There are two problems with the archetype: One, I think the addition of an undead servitor is eorth WAAAAY more than the Life Bond ability it replaces which I see as not very useful, and two, I’m sad the Grave-Bound doesn’t get an undead servitor until 5th level - I would have liked to see this as a Ranger analog getting it at 4th level…I guess this is an at-level swap, but still. If there had been abilities at the dead levels this would have been a perfect swap – as it is the undead servitor gets abilities at those already dead 8th, 12th, 16th and 20th levels.

Another Pet Peeve, there is no Wight undead servitor option – the options provided make a certain kind of sense, Vampires, Skeletons, Ghosts, Mummies and Zombies – the more genteel or passive types... No slavering Ghouls or feral Wights. I see this as a missed opportunity to redefine some undead tropes and make some cultured ghouls or stealthy wights….

Final Thoughts/In Conclusion:
Look, this is still a five star review, but I feel the need to say that I think this could have been so much more. Maybe I’m stuck on Lew Pulsipher’s plate armor wearing, Chaos-Knight informing Necromancer class for 1e from White Dwarf magazine back in the day, or maybe I’m just an undead fanboy who didn’t quite get what he wanted with a “White” Necromancer. I guess the whole point of the exercise is to make an alignment distinction, rather than expand upon a Wizard’s Necromancer school. But if the stated aim is not to make a Wizard alternate or archetype, give the WN more hp and some freaking armor!!! Even some light armor casting would go a long way to making some memorable fashion!!! Same again with the simple weapons – why do the dark necromancers and fouldark priests get all the fun and dread weapons – at least give the WN some kind of useful martial weapon. I know, I know, this guy is an undead diplomat….

This is obviously a cherished class by many from the annals of KQ’s own “back in the day” and as such this Expanded PDF may have been constrained from departing from that version. I would still like to have seen the dead levels worked into a suite of some kind, the necromancy embraced from 1st level and a few of the other abilities synergizing with better hit points. Also, if there were a suite for the dead levels (or even individual powers) the archetype swaps might make more sense...

Still, it seems that the class has functioned very well up until this expansion, so I’m likely opining a bit much. This is onto a fly-by-night approach to a concept, the archetypes, feats and spells round it out.

I’ll end by saying: Excellent work from Marc Radle, this really adds to his collection of well received, critically acclaimed works like the Shaman, Battle Scion and Spell-less Ranger.

The Lighter Side of Necromancy


Ah, the necromancer. Favored villain of so many games, be he either the big bad or just a mook-making-machine. And usually stuck with that role until now.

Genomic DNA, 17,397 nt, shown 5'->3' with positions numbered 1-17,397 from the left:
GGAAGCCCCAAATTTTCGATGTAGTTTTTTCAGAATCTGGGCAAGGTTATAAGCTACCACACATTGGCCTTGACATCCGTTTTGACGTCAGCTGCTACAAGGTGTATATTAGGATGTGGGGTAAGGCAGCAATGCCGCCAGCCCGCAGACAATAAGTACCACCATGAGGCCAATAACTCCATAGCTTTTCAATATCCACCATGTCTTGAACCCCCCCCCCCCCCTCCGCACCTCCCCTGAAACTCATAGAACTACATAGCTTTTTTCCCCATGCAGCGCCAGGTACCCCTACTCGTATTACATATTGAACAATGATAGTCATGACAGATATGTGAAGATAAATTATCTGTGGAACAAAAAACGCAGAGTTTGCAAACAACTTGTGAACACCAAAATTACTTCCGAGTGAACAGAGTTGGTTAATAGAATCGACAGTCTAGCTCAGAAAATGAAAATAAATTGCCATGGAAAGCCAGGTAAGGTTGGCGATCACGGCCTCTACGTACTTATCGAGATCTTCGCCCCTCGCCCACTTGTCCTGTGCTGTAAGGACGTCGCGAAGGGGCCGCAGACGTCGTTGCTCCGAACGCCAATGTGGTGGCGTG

The Expanded White Necromancer gives us an expansion of a character class that appeared in the now sadly-gone Kobold Quarterly, making this rather necromantic in itself. It is basically a necromancer who can work with the good guys. He has decent yet limited healing powers and can even protect against death attacks. And oh yes, he can make neutral and maybe even good undead as well. Of course he doesn't make undead slaves, he treats his undead with dignity and respect -- but still, here you have a heroic PC class that can send undead into battle. Now that is different!

We also get a pair of archetypes. The Grave Bound White Necromancer gets some undead resistances, but the main thing this one gets is their very own undead companion. You can choose anything from sentient zombies and skeletons to ghosts and vampires for your unbreathing ally. This idea in and of itself makes this PDF a joy to me. I love murderous and evil undead, but this idea works great.

Next is the Necrotic Healer, an arcane healer with some potent abilities centered around taking injuries and disabilities from others and giving them to yourself. I like the way this one works, as it feels a lot like healers from a great many works of fantasy who can aid others at personal cost.

The PDF also gives you several new spells with a nice necromantic twist, as well as some new feats that can be used by any spellcaster to control and deal with the undead.

A novel take on a classic fantasy character and it has a class I'd love to either use or see used in a game I'm in someday. Five stars!

An RPG Resource Review


Nasty fellers, necromancers, aren't they? Disturbing the dead, surrounded by decaying undead...


Some of those who practise the magicks we know as necromancy are decent upstanding members of the community using their knowledge and skills to the benefit of their fellow sentients both living and dead, and potent indeed their powers. Here, should you wish to play a nice necromancer, is everything that you need to know. Studying the cyclic nature of life and death and respecting those who have passed on to the other side, their powers include some healing as well as the ability to control undead and, at higher levels, create them in a manner that honours the dead raised rather that the abusive practices of your common-or-garden evil necromancer.

They are provided with their own spell lists (given here, along with some newly-designed spells) and can cast any spell they know at will, being restricted solely by a limit of number of spells per level that they can cast per day. There are a couple of new feats and an archtype (Grave Bound) which allows the white necromancer to have an undead companion - various ones are possible including ghosts, mummies and even vampires. A second archtype is the Necrotic Healer, who heals by taking others' pain into themselves in order to heal it.

Some intriguing possibilities here... and just watch the other players' faces when you announce that your new character is a necromancer!